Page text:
Wednesday, 30 November 2016

Does temporal and locational flexibility of work increase the supply of working hours? Evidence from the Netherlands

an article by Daniel Possenriede and Wolter H.J. Hassink (Utrecht University School of Economics and IZA) and Janneke Plantenga (Utrecht University School of Economics) published in IZA Journal of Labor Policy Volume 5 2016 Article 16


In recent years, many employees have gained more control over temporal and locational aspects of their work via a variety of flexible work arrangements, such as flexi-time and telehomework. This temporal and locational flexibility of work (TLF) is often seen as a means to facilitate the combination of work and private life.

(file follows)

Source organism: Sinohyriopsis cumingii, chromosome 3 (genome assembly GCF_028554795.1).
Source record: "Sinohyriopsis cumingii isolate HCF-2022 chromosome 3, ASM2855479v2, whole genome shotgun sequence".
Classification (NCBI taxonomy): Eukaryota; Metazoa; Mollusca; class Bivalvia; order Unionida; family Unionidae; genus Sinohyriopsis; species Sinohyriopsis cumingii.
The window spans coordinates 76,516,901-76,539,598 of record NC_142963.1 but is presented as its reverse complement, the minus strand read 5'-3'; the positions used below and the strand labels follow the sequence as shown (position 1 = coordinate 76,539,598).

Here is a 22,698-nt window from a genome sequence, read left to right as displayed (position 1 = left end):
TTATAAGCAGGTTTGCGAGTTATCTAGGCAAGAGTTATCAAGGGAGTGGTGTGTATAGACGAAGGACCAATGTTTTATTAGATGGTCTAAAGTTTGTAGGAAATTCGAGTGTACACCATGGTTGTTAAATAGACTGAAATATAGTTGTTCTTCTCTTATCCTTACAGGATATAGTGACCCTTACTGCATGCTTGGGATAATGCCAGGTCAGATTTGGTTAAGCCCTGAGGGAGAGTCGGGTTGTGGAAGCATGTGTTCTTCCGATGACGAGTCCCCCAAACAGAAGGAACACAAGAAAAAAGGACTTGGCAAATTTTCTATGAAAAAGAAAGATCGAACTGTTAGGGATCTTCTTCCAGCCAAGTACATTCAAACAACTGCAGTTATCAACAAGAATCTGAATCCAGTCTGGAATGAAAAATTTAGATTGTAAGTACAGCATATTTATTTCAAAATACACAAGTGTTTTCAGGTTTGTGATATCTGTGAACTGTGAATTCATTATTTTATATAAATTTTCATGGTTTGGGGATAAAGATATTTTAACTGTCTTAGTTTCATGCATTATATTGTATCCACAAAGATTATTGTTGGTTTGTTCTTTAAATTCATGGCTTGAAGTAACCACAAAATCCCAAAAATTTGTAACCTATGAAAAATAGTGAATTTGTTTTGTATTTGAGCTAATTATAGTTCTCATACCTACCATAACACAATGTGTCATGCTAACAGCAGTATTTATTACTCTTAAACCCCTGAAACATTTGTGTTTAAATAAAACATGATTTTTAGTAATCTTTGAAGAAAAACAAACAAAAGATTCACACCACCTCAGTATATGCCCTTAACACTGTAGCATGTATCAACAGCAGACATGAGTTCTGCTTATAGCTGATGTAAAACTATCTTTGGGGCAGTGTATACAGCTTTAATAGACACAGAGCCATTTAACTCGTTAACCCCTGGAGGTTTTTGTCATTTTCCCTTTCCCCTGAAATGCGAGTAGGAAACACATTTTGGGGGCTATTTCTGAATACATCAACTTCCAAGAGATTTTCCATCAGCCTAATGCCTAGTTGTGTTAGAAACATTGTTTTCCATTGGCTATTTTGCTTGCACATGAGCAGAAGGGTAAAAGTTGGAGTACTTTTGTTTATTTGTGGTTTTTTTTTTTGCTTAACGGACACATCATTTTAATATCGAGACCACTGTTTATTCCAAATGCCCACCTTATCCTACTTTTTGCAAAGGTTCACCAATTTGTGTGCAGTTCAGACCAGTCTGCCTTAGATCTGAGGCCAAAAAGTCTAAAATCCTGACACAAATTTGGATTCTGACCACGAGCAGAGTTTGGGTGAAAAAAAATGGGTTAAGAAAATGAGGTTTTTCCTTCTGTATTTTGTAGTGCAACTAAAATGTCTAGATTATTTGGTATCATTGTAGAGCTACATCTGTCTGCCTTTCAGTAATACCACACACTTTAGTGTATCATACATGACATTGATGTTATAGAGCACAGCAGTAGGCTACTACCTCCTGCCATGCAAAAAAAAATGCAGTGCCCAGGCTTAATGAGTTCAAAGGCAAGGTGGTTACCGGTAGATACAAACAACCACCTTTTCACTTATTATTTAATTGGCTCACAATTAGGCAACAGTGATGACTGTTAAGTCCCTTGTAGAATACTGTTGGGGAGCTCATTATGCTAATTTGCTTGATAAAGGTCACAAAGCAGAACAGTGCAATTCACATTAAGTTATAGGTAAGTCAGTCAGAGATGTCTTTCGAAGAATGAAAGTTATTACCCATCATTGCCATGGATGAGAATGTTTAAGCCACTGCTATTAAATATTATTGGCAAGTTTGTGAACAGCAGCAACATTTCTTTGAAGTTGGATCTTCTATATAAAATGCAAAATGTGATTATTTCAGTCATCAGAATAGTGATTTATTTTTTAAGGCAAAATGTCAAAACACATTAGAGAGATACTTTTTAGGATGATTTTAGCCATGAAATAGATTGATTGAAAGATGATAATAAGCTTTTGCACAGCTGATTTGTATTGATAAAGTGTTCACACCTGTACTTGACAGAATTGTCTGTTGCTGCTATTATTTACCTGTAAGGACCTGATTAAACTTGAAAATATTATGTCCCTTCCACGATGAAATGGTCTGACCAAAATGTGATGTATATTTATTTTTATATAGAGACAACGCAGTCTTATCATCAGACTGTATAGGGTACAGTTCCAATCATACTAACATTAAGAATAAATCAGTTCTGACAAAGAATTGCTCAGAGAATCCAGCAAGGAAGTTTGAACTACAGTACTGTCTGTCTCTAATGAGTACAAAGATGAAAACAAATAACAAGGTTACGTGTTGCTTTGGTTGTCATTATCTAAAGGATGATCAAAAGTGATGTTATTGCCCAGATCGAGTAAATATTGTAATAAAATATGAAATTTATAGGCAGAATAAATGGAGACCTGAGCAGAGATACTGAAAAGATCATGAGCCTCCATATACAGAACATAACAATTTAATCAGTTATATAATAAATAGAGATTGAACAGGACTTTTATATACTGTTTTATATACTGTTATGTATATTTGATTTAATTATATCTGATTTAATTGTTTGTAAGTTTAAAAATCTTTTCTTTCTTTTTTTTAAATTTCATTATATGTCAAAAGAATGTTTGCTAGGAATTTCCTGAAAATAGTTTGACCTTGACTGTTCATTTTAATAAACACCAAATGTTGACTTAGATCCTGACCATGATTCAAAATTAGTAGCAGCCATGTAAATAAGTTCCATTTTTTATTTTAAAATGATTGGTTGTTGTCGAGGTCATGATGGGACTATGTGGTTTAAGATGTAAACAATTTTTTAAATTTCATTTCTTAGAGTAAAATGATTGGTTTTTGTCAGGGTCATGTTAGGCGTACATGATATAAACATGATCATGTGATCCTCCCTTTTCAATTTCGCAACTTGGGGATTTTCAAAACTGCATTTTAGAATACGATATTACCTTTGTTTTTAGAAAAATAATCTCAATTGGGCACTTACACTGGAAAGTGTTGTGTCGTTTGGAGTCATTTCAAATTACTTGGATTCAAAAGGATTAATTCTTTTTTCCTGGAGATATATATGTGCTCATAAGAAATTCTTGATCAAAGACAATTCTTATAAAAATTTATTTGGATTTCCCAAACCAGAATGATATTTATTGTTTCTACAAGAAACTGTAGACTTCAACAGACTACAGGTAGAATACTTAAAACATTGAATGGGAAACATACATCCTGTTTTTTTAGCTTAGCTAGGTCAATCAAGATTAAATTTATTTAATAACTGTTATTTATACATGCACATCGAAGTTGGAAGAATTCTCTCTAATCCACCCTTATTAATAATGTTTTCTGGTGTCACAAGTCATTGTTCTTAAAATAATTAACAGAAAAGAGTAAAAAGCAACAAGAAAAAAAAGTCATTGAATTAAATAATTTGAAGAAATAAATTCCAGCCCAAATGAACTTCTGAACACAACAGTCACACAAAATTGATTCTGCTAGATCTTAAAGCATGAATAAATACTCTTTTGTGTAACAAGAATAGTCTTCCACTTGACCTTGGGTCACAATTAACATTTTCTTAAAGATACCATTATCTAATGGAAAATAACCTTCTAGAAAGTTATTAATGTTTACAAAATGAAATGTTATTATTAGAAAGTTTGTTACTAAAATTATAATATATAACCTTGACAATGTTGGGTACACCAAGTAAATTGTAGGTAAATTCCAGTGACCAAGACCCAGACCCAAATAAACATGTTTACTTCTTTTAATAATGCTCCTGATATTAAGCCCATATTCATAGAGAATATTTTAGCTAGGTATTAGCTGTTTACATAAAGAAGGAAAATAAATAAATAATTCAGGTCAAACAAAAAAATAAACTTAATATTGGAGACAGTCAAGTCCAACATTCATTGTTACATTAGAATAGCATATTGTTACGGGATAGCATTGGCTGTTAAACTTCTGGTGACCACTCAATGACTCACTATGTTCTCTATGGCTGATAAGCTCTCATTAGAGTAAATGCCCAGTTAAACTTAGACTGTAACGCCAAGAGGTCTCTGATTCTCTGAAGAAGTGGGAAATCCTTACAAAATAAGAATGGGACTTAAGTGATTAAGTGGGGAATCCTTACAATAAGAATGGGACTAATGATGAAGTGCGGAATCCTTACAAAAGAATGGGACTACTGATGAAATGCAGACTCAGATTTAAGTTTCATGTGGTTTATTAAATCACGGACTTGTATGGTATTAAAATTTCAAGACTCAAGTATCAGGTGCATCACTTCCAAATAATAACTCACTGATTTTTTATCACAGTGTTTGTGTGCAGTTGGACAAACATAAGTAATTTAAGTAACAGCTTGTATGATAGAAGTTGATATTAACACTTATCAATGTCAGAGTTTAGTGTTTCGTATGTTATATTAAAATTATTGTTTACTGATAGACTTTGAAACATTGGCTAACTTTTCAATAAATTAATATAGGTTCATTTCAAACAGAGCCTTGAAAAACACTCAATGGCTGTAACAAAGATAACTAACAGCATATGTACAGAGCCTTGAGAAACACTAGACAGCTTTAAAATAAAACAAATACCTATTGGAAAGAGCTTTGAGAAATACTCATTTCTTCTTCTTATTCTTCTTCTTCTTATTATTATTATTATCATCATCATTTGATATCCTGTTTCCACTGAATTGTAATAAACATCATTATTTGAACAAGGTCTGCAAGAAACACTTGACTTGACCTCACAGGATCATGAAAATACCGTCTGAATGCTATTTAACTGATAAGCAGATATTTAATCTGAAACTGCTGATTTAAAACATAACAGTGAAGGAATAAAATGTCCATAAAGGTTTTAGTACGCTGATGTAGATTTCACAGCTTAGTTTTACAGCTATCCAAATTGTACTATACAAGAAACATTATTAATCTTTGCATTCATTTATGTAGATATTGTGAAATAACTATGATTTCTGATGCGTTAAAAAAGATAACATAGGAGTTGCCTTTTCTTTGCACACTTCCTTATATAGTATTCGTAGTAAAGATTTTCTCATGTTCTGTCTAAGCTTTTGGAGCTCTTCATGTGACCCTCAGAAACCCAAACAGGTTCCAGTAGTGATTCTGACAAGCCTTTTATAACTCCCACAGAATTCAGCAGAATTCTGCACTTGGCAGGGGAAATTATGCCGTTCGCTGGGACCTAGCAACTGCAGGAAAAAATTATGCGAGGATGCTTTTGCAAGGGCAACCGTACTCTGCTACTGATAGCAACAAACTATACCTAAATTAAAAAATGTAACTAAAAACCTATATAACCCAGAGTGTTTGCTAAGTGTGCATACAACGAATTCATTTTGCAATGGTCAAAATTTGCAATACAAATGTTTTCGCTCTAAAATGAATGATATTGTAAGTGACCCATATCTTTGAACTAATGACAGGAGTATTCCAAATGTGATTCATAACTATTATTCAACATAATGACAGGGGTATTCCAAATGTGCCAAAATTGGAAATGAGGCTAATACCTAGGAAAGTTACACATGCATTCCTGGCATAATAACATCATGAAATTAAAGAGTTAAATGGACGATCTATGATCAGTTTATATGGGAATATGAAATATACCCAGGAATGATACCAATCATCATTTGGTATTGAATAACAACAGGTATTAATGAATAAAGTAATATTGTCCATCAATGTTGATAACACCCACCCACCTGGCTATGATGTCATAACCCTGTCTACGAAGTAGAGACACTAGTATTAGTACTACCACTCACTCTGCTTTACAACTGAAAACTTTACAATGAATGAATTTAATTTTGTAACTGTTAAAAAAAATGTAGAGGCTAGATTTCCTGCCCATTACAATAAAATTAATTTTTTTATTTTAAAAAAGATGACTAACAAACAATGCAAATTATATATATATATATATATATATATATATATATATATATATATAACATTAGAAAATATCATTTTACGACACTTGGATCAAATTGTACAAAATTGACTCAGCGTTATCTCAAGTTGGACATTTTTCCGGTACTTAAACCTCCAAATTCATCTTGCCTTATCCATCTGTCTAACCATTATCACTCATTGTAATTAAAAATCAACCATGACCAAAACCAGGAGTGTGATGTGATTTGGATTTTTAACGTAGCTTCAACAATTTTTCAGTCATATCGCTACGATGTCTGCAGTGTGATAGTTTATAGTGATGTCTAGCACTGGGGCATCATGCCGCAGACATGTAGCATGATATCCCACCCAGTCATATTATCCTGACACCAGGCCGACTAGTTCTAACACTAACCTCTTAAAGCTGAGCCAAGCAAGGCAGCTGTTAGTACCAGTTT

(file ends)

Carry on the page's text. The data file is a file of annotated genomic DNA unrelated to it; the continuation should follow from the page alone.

As such it has been recommended as a policy to increase the average number of working hours of part-time workers. To the best of our knowledge, the effectiveness of this policy instrument has not been tested empirically yet.

We therefore analyse whether flexi-time and telehomework arrangements increase the number of actual, contracted, and preferred working hours. Based on Dutch household panel data, our results indicate that the link between TLF and working hours is quite weak.

Telehomework is associated with moderate increases in actual hours, but not in contracted or preferred hours. Flexi-time generally does not seem to be associated with an increase in hours worked. Despite positive effects on job satisfaction and working time fit, we do not find any convincing evidence of a positive effect of TLF on labour supply.

JEL classification: J22, J32, M52, M54

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